School of the Arts Alumna Kathryn Bigelow Wins Major British Film Award

Feb. 22, 2010Bookmark and Share
Director Kathryn Bigelow on the set of "The Hurt Locker" (Image credit: Kathryn Bigelow and 42West)
Director Kathryn Bigelow on the set of The Hurt Locker
Image credit: Kathryn Bigelow and 42West
With less than two weeks until the Oscars, Kathryn Bigelow (SOA’81) and her film The Hurt Locker continue their winning streak. Over the weekend, Bigelow became the first woman to win the best director award at the British Academy of Film and Television Arts (BAFTA) awards. Bigelow and The Hurt Locker took home eight awards in total at the BAFTAs, including best picture, original screenplay (Mark Boal) and cinematography (Barry Ackroyd), among others.
 
After receiving the award for best director, Bigelow remarked on the importance of the achievement. “Women’s struggle for equity is a constant struggle,” she said to Reuters, “so if this can be a beacon of light, then wonderful.”
 
 
Bigelow’s BAFTA awards add to her already impressive achievements this film season. In January, she was awarded the Darryl F. Zanuck award for best feature for The Hurt Locker from the Producer’s Guild of America. In the same month, the Director’s Guild of America (DGA) awarded Bigelow its top prize, for “Outstanding Directorial Achievement in Feature Film.” Bigelow is the first female director to win the DGA award, which many film critics cite as a strong indicator for her chances to nab the best director Oscar.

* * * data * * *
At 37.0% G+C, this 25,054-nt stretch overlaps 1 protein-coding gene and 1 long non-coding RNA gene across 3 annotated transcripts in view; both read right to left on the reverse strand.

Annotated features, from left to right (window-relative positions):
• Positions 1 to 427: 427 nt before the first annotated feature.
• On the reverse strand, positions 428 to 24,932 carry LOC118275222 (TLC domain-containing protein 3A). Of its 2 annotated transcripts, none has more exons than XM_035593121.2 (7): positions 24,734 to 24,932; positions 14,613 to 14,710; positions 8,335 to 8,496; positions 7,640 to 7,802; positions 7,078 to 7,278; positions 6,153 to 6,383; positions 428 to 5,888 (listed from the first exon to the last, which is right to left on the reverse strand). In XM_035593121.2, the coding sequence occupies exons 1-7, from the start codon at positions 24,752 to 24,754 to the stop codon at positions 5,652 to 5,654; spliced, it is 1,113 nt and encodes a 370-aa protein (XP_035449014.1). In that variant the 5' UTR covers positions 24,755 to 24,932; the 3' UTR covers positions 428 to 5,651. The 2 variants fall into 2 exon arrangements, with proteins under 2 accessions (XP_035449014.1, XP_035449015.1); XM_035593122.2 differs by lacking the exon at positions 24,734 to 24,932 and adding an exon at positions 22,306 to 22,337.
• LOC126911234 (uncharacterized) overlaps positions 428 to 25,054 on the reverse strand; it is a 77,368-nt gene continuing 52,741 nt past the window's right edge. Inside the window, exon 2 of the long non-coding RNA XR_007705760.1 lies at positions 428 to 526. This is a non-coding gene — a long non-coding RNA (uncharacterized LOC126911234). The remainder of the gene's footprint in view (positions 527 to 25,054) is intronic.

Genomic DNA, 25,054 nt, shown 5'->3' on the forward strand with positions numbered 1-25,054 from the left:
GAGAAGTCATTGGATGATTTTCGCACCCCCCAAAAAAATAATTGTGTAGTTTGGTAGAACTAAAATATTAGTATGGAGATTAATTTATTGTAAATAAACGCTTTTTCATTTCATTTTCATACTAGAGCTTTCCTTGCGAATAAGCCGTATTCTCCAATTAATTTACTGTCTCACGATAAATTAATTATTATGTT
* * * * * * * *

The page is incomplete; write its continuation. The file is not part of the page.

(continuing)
Bigelow and The Hurt Locker have received nine Oscar nominations, including nods for best director, best picture, original screenplay and cinematography. Bigelow would be the first female director to win the best director award at the Academy Awards, which take place on March 7 at the Kodak Theatre in Hollywood.
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In Memoriam

The University mourns the death of David Rosand, Meyer Schapiro Professor of Art History Emeritus, who taught at Columbia for 50 years. An expert on the Italian Renaissance and Venice, he was also project director for Save Venice. For more information, visit the Department of Art History and Archaeology website.

Milestones

Professor Rachel Adams, director of the Future of Disability Studies program, won the 2014 Educators Award from Delta Gamma Kappa, the society of women educators, for her book Raising Henry: A Memoir of Motherhood, Disability, and Discovery.

Columbia Law School professor Lori Fisler Damrosch was named president of the American Society of International Law.

Associate social work professor Michael Mackenzie has been named a 2014 William T. Grant Foundation Scholar for his research on improving the lives of young people in the child welfare system.

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